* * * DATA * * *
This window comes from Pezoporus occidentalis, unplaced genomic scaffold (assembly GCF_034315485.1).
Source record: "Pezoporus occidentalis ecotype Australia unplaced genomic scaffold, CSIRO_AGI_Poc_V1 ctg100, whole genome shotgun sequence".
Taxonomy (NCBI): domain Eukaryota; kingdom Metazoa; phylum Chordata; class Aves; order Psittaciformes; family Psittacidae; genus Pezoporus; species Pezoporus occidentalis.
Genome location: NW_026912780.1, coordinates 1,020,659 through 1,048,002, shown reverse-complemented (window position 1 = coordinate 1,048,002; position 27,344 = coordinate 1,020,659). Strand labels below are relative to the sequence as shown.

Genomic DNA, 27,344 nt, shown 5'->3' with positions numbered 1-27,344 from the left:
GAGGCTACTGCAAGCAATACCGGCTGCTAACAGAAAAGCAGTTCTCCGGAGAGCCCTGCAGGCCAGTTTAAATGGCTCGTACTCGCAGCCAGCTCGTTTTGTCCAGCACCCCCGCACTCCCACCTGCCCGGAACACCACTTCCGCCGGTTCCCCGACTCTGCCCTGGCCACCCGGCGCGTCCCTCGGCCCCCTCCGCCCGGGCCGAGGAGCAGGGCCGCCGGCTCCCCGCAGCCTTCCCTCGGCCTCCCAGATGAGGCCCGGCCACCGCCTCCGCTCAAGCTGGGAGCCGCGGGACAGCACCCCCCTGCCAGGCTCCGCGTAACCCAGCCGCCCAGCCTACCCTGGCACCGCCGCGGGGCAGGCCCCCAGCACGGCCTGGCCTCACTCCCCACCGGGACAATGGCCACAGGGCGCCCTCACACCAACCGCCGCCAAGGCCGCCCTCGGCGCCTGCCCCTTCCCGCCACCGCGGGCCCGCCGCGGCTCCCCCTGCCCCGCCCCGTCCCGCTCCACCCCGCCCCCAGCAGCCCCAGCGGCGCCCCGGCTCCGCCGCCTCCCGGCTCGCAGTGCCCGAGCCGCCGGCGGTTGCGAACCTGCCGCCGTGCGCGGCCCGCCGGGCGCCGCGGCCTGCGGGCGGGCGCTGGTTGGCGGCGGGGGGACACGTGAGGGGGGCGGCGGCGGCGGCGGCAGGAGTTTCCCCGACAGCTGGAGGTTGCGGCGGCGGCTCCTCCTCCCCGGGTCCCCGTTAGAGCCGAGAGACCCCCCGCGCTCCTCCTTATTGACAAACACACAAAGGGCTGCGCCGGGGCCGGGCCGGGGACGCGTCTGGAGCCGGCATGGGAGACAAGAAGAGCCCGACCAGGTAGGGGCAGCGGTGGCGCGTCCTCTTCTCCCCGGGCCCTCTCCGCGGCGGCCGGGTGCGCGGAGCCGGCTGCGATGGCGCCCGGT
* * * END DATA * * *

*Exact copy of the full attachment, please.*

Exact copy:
This window comes from Pezoporus occidentalis, unplaced genomic scaffold (assembly GCF_034315485.1).
Source record: "Pezoporus occidentalis ecotype Australia unplaced genomic scaffold, CSIRO_AGI_Poc_V1 ctg100, whole genome shotgun sequence".
Taxonomy (NCBI): domain Eukaryota; kingdom Metazoa; phylum Chordata; class Aves; order Psittaciformes; family Psittacidae; genus Pezoporus; species Pezoporus occidentalis.
Genome location: NW_026912780.1, coordinates 1,020,659 through 1,048,002, shown reverse-complemented (window position 1 = coordinate 1,048,002; position 27,344 = coordinate 1,020,659). Strand labels below are relative to the sequence as shown.

Genomic DNA, 27,344 nt, shown 5'->3' with positions numbered 1-27,344 from the left:
GAGGCTACTGCAAGCAATACCGGCTGCTAACAGAAAAGCAGTTCTCCGGAGAGCCCTGCAGGCCAGTTTAAATGGCTCGTACTCGCAGCCAGCTCGTTTTGTCCAGCACCCCCGCACTCCCACCTGCCCGGAACACCACTTCCGCCGGTTCCCCGACTCTGCCCTGGCCACCCGGCGCGTCCCTCGGCCCCCTCCGCCCGGGCCGAGGAGCAGGGCCGCCGGCTCCCCGCAGCCTTCCCTCGGCCTCCCAGATGAGGCCCGGCCACCGCCTCCGCTCAAGCTGGGAGCCGCGGGACAGCACCCCCCTGCCAGGCTCCGCGTAACCCAGCCGCCCAGCCTACCCTGGCACCGCCGCGGGGCAGGCCCCCAGCACGGCCTGGCCTCACTCCCCACCGGGACAATGGCCACAGGGCGCCCTCACACCAACCGCCGCCAAGGCCGCCCTCGGCGCCTGCCCCTTCCCGCCACCGCGGGCCCGCCGCGGCTCCCCCTGCCCCGCCCCGTCCCGCTCCACCCCGCCCCCAGCAGCCCCAGCGGCGCCCCGGCTCCGCCGCCTCCCGGCTCGCAGTGCCCGAGCCGCCGGCGGTTGCGAACCTGCCGCCGTGCGCGGCCCGCCGGGCGCCGCGGCCTGCGGGCGGGCGCTGGTTGGCGGCGGGGGGACACGTGAGGGGGGCGGCGGCGGCGGCGGCAGGAGTTTCCCCGACAGCTGGAGGTTGCGGCGGCGGCTCCTCCTCCCCGGGTCCCCGTTAGAGCCGAGAGACCCCCCGCGCTCCTCCTTATTGACAAACACACAAAGGGCTGCGCCGGGGCCGGGCCGGGGACGCGTCTGGAGCCGGCATGGGAGACAAGAAGAGCCCGACCAGGTAGGGGCAGCGGTGGCGCGTCCTCTTCTCCCCGGGCCCTCTCCGCGGCGGCCGGGTGCGCGGAGCCGGCTGCGATGGCGCCCGGT